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D major

D major (or the key of D) is a major scale based on D, consisting of the pitches D, E, sharp, G, A, B, and sharp. [1]

80 relations: A (musical note), A major, Alexander Scriabin, Arcangelo Corelli, B (musical note), B minor, C♯ (musical note), Chromesthesia, Clarinet, Classical music, Composer, D (musical note), D minor, D-flat major, Drop D tuning, E (musical note), Erich Wolfgang Korngold, F♯ (musical note), Fiddle, G (musical note), G major, Georg Philipp Telemann, George Frideric Handel, Giuseppe Torelli, Guitar, Gustav Mahler, Henry Purcell, Igor Stravinsky, Jean Sibelius, Johann Melchior Molter, Johann Strauss I, Johannes Brahms, Köchel catalogue, Key signature, Leopold Mozart, Ludwig van Beethoven, Major scale, Messiah (Handel), Niccolò Paganini, Nikolai Rimsky-Korsakov, Parallel key, Petronio Franceschini, Pub session, Pyotr Ilyich Tchaikovsky, Radetzky March, Relative key, Rita Steblin, Romantic music, Sergei Prokofiev, Sharp (music), ..., Symphony No. 1 (Mahler), Symphony No. 1 (Prokofiev), Symphony No. 2 (Beethoven), Symphony No. 2 (Brahms), Symphony No. 2 (Sibelius), Symphony No. 31 (Mozart), Symphony No. 38 (Mozart), Symphony No. 6 (Sibelius), Symphony No. 9 (Beethoven), Symphony No. 9 (Mahler), Symphony, K. 111+120 (Mozart), Symphony, K. 161 (Mozart), Symphony, K. 81 (Mozart), Symphony, K. 95 (Mozart), Symphony, K. 97 (Mozart), Tin whistle, Trumpet, Violin, Violin concerto, Violin Concerto (Beethoven), Violin Concerto (Brahms), Violin Concerto (Korngold), Violin Concerto (Stravinsky), Violin Concerto (Tchaikovsky), Violin Concerto No. 1 (Paganini), Violin Concerto No. 1 (Prokofiev), Violin Concerto No. 2 (Mozart), Violin Concerto No. 4 (Mozart), Wolfgang Amadeus Mozart, Zadok the Priest. Expand index (30 more) »

A (musical note)

La or A is the sixth note of the fixed-Do solfège.

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A major

A major (or the key of A) is a major scale based on A, with the pitches A, B, sharp, D, E, sharp, and sharp.

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Alexander Scriabin

Alexander Nikolayevich Scriabin (Алекса́ндр Никола́евич Скря́бин,; –) was a Russian composer and pianist.

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Arcangelo Corelli

Arcangelo Corelli (17 February 1653 – 8 January 1713) was an Italian violinist and composer of the Baroque era.

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B (musical note)

B, also known as Si, Ti, or, in some European countries, H, is the seventh note of the fixed-Do solfège.

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B minor

B minor is a minor scale consisting of the pitches B, sharp, D, E, sharp, G, and A. Its key signature consists of two sharps.

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C♯ (musical note)

C (C-sharp) is a musical note lying a chromatic semitone above C and a diatonic semitone below D. C-sharp is thus enharmonic to flat.

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Chromesthesia

Chromesthesia or sound-to-color synesthesia is a type of synesthesia in which heard sounds automatically and involuntarily evoke an experience of color.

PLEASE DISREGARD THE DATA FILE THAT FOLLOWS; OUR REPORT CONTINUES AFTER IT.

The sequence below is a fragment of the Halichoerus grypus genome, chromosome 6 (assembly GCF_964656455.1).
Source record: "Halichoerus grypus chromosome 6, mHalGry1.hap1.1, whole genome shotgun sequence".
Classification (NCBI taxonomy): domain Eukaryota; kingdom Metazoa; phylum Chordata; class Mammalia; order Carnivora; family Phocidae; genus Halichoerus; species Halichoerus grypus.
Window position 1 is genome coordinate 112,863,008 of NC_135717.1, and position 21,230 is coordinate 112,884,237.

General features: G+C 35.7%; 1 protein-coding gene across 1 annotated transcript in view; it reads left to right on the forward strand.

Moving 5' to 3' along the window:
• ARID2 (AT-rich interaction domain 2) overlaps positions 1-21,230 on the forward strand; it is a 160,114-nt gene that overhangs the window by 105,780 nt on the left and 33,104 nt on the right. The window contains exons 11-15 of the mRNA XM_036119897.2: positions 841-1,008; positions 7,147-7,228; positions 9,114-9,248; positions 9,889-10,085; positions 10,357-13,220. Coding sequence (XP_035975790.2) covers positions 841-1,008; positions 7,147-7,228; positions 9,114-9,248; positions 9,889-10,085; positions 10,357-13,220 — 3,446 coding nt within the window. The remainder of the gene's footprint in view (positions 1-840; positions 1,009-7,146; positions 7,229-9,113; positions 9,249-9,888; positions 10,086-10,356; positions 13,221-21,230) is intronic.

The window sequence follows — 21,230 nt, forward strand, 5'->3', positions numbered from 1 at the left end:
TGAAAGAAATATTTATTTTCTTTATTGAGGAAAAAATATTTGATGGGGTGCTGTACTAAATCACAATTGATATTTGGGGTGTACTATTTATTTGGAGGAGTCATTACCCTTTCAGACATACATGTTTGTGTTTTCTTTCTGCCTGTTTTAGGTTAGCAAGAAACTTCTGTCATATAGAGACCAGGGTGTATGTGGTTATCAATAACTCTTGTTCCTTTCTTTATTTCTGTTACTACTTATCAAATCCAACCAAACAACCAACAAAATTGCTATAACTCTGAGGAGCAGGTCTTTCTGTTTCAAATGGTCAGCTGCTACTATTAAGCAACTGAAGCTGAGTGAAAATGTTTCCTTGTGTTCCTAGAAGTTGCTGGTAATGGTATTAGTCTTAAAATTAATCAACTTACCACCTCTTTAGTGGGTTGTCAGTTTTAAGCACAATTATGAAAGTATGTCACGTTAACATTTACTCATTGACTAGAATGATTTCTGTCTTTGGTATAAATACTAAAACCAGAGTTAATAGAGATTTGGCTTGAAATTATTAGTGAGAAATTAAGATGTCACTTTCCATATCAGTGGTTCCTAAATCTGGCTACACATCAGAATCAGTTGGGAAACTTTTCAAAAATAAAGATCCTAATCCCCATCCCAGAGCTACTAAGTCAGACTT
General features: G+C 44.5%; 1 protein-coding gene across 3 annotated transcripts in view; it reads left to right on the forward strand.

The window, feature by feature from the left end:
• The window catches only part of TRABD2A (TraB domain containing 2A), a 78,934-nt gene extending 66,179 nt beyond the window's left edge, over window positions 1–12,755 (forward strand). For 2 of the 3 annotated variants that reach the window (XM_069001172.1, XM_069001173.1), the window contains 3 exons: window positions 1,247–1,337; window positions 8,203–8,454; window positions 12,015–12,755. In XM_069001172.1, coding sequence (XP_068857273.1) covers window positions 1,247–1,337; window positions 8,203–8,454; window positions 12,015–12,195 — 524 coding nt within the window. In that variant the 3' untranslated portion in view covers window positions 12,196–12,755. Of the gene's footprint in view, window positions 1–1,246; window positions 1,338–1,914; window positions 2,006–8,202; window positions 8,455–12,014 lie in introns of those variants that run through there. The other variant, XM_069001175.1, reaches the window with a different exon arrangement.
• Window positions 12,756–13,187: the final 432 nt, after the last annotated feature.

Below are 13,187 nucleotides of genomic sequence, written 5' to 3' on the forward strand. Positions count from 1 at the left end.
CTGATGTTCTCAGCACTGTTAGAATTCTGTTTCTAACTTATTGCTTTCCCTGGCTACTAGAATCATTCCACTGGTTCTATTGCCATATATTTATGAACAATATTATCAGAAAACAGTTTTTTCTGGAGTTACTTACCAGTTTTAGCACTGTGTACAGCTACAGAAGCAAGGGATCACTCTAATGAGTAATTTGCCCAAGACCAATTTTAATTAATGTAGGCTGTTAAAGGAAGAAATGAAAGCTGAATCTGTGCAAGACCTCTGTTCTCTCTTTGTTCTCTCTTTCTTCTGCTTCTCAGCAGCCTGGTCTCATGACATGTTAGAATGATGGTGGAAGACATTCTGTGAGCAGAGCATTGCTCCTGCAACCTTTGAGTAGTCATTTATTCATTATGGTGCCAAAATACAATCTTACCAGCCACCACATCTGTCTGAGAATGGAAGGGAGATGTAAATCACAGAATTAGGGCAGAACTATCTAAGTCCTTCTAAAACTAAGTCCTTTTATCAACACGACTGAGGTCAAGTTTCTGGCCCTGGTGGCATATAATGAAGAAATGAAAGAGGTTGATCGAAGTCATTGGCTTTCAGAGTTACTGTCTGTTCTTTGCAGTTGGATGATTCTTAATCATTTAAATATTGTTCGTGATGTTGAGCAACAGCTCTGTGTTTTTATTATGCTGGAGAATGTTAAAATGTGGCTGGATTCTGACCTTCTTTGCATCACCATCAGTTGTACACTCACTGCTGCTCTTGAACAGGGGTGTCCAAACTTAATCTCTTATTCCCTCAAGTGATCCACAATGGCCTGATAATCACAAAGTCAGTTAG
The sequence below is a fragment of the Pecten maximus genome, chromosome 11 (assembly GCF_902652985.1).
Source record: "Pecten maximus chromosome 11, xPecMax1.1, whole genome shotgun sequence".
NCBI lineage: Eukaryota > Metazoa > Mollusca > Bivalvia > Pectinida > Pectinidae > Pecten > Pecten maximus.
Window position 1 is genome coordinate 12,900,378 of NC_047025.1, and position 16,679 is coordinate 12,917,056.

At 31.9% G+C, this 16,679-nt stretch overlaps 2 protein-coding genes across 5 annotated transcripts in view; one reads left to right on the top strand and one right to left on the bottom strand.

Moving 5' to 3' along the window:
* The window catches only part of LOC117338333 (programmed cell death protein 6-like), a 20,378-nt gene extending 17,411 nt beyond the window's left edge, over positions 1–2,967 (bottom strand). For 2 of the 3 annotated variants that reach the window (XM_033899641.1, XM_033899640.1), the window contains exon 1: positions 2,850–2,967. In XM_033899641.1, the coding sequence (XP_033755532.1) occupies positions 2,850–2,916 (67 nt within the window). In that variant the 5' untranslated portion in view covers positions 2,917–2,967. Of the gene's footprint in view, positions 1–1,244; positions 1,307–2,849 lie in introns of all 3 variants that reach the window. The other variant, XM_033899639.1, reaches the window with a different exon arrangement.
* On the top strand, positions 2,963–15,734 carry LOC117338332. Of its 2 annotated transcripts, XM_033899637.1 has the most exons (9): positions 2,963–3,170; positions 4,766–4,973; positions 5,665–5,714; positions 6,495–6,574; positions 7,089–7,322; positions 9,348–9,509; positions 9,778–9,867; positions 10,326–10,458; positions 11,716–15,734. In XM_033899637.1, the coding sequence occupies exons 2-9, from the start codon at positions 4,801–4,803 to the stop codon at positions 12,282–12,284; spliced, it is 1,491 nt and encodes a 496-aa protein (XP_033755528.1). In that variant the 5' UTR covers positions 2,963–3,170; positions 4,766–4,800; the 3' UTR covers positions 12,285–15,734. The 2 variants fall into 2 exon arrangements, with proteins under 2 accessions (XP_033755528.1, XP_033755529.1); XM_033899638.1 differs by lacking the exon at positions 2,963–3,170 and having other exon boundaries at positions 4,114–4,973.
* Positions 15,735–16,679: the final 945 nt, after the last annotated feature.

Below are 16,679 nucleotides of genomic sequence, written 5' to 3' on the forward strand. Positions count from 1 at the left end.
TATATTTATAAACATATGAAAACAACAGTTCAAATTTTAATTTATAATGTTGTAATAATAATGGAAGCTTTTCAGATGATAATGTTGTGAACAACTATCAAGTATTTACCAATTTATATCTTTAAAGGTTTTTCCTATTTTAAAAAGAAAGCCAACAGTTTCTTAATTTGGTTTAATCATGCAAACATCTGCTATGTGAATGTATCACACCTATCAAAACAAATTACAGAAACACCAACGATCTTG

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Clarinet

The clarinet is a family of woodwind instruments that have a single-reed mouthpiece, a straight cylindrical tube with an approximately cylindrical bore, and a flaring bell.

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Classical music

Classical music is art music produced or rooted in the traditions of Western music, including both liturgical (religious) and secular music.

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Composer

A composer (Latin ''com''+''ponere'', literally "one who puts together") is a person who creates music.

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D (musical note)

D is a musical note a whole tone above C, and is known as Re within the fixed-Do solfege system.

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D minor

D minor is a minor scale based on D, consisting of the pitches D, E, F, G, A, flat, and C. In the harmonic minor, the C is raised to sharp.

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D-flat major

D-flat major is a major scale based on D-flat, consisting of the pitches flat, flat, F, flat, flat, flat and C. Its key signature has five flats.

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Drop D tuning

Drop D tuning, also known as DADGBE, is an alternate, or scordatura, form of guitar tuning — specifically, a dropped tuning — in which the lowest (sixth) string is tuned down ("dropped") from the usual E of standard tuning by one whole step / a tone (2 frets) to D.

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E (musical note)

E is the third note of the C major scale, and mi in fixed-do solfège.

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Erich Wolfgang Korngold

Erich Wolfgang Korngold (May 29, 1897 – November 29, 1957) was a Viennese composer born in Moravia (then in Austria-Hungary) and naturalized in United States in 1943.

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F♯ (musical note)

F♯ (eff-sharp or F-sharp; also known as fa dièse or fi) is the seventh semitone of the solfège.

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Fiddle

Fiddle is another name for the bowed string musical instrument more often called a violin.

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G (musical note)

Sol, So, or G is the fifth note of the fixed-Do solfège starting on C. As such it is the dominant, a perfect fifth above C or perfect fourth below C. When calculated in equal temperament with a reference of A above middle C as 440 Hz, the frequency of Middle G (G4) note is approximately 391.995 Hz.

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G major

G major (or the key of G) is a major scale based on G, with the pitches G, A, B, C, D, E, and sharp.